At the top [of the rift] there is more emptiness until one comes equally unexpectedly on the outlying wheat fields of the Oldeani settlement. The little group of European farms was originally German - most of the present farmers took over enemy property as a going concern after the latest war, and with prices high have been doing well ever since without as much effort as is normally required of the settler. Their wheat maize and barley looked fine, and on the high lip of the Ngorongoro Crater, which we only saw from a distance, they grow coffee. They are administered from Mbulu about thirty miles to the south, and it would seem that up to the present they are rather an anarchical group having achieved little or no sense of community. According to their overlord, the D.C. of Mbulu, they had little good to say of each other when he visited them; there wives were kept busy embellishing their houses with the rich proceeds of each years crop, also a clubhouse was in the process of being built, and the German school was being used by one form of the overcrowded Arusha European boarding-school.
Nettelbeck, David A history of Arusha School, Tanzania
Page Number: 32
A new boarding block had been opened in 1939. The next building in 1949 was a lavish sanatorium with accommodation for 16 sick children, 4 isolation rooms, large outpatient treatment facilities and a nurse's flat. A temporary branch school in the former German School premises 100 miles away at Oldeani was opened in 1950 and remained open for two years; and in 1951 a new junior block came into use at the school. It included dormitories for 48, 4 staff flats, 3 classrooms, a common room, a kitchen, and a hall seating, up to 400 people. A new kitchen in the original school building was opened in 1954. Riddy and Tait described it as "exceptionally well planned", and it held in its basement a large maintenance workshop, handicraft room and stores. The graph in appendix F shows the rapid increase in enrolments in the early 19508 with a levelling out, but a gradual increase in the number of day pupils as Arusha town grew in the late 1950s.
After 1946, all staff salaries were paid from Dar es Salaam, all school accounts were paid from a Government vote by the local Revenue Office and fees were receipted with an exchequer receipt and paid into the Revenue Office.
The educational problems of the school were much the same as they had been in the 1930: and 1940s. Riddy and Tait summarized them as the lack of a clearly drawn. line of demarcation between the primary and secondary stages, a shortage of staff with specialised knowledge and experience, the dislocation caused by boarders who came without previous schooling, the wide range of ability in the command of English and the number of examinations for which students presented themselves: at best these had to be borne in mind by the teachers, and at worst they dictated the pattern of education which the school gave. On the other hand, Riddy and Tait commended a favourable staff-student ratio, the devotion of the staff, the interest which the European Education Authority and the parents;' took in the school, a full and happy boarding life and excellent facilities, with buildings and playing fields of which any preparatory school in the United Kingdom might well be proud!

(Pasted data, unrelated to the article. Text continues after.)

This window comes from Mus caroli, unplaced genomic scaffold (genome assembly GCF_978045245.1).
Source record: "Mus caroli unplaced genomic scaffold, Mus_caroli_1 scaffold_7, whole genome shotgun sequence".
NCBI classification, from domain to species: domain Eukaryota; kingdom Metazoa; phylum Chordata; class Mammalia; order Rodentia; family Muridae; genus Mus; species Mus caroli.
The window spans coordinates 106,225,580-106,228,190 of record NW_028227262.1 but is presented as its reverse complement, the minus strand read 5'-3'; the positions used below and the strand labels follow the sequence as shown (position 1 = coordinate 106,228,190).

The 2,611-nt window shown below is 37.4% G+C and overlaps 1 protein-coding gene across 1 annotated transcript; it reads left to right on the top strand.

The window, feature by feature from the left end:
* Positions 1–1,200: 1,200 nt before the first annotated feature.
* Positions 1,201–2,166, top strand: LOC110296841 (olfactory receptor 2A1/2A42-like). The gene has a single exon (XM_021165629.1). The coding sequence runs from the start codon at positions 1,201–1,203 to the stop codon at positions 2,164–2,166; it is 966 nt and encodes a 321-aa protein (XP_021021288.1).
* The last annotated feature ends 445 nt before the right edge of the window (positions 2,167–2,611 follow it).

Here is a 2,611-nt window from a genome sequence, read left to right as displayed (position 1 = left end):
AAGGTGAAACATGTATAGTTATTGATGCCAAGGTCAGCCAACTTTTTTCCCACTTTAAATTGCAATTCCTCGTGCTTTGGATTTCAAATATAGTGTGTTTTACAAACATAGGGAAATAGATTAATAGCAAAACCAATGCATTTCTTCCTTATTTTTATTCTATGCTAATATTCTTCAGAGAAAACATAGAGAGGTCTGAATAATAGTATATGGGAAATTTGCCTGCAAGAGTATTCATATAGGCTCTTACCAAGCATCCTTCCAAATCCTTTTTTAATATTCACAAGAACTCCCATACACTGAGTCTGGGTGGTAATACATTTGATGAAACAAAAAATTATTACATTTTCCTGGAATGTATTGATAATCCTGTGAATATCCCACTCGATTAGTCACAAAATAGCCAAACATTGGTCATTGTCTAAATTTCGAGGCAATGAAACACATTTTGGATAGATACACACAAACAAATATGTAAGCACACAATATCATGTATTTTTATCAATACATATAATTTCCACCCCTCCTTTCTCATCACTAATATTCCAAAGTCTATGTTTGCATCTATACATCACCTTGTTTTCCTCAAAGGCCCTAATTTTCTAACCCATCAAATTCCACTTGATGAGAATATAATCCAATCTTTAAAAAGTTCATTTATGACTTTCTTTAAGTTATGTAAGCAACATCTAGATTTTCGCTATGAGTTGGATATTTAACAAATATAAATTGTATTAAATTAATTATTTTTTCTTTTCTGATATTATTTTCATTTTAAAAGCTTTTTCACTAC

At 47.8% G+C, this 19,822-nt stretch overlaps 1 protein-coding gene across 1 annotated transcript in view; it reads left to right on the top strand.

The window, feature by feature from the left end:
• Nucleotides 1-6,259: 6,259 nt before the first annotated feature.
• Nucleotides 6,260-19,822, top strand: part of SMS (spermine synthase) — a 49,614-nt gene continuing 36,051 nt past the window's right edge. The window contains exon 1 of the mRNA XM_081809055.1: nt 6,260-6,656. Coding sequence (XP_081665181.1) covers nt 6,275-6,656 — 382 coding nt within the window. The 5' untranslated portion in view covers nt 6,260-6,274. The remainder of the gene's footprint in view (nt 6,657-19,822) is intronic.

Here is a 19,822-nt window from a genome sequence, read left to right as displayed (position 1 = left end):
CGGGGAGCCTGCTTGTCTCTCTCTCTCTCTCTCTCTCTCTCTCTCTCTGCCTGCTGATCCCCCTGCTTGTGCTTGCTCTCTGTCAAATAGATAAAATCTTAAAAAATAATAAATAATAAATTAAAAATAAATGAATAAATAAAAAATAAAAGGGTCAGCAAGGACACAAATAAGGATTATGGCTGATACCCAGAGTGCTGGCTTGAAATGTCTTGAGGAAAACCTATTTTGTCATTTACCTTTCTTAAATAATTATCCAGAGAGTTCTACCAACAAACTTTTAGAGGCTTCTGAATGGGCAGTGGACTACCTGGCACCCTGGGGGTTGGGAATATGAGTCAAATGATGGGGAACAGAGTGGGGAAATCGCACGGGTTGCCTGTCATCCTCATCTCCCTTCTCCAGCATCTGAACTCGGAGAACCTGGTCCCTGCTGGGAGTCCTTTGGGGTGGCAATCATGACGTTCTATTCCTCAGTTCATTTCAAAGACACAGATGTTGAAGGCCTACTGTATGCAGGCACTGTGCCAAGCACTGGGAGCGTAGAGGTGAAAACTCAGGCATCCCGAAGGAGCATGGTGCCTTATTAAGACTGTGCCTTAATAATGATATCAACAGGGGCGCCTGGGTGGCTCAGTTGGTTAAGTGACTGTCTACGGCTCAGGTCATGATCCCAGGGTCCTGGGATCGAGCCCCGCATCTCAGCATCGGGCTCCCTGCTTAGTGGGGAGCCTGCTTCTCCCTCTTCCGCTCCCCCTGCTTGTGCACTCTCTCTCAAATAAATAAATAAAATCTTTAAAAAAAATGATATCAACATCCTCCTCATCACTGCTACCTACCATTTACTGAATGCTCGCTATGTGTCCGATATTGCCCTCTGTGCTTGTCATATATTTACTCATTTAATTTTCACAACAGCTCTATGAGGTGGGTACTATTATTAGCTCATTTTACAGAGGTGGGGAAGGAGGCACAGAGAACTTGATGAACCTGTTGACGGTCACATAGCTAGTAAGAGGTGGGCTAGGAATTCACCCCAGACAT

Nettelbeck, David A history of Arusha School, Tanzania
Page Number: 33
In Chapter III above, Wynn Jones was delineated as a warm, friendly person who related well with a wide cross section of people and ran the school as a close knit family.
Hamshere by contrast had a much bigger enrolment, was answerable to the Director of Education, not directly to the Bishop for his management, had a rapid turnover of Government indent staff rather than a continuity of missionary personnel, and a bigger enrolment of the children of British officials.
Those who worked with him describe Hamshere as an efficient, rather impersonal man who was dominating and demanding with his staff. His nick name was "Old Pomposity" and one of his common greetings was, “I am Mr. Hamshere. I am the Headmaster”. An amusing sidelight on his personality was the bell system he had connected to his study door. When a visitor knocked, a one bell-ring reply meant come in, two rings wait, and three rings go away!
It must also be said that his detailed organisation was for the benefit of the pupils and he always had their interest at heart. He knew what was going on in the classrooms, always taught some lessons himself, and did not remain aloof from the day to day activities of the children,
Some staff could not work with him and made no secret of the fact that they resigned because of the Headmaster. For example Miss Wilkin in 1949 wrote, “I am reluctant to come back for another tour under Mr. Hamshere, with whom I have had differences of opinion”. But overall he was a good and powerful head who could gather loyal staff around him and work with them.
An interesting slant on the personality of Hamshere and the difficulties of adequately providing for the growing enrolments comes from the opening of a branch school 100 miles away at Oldeani in 1950. A teacher, Ryan, and his wife offered to run it because they found the prospect of having responsibility and being 100 miles remote from supervision attractive. When the Ryans were due to go on leave in 1952, a new master, Edmonson, and his wife arrived to relieve them. However Ryan considered them unsuitable to take over the “personal empire” he had built up, so he refused to hand over, locked the buildings and left for Arusha. Hamshere was not able to resolve the crisis: the Ryans went on leave, the Edmonsons resigned, and the branch school never reopened.
Hamshere was very defensive and did not accept criticism easily. In 1952, 6 members of the School Council had met privately with the Director of Education to complain about the Headmaster. When Hamshere came to hear about this he circulated to the Council a statement in defence of himself. He listed and countered the apparent objections which were:
a. that he objected to criticism;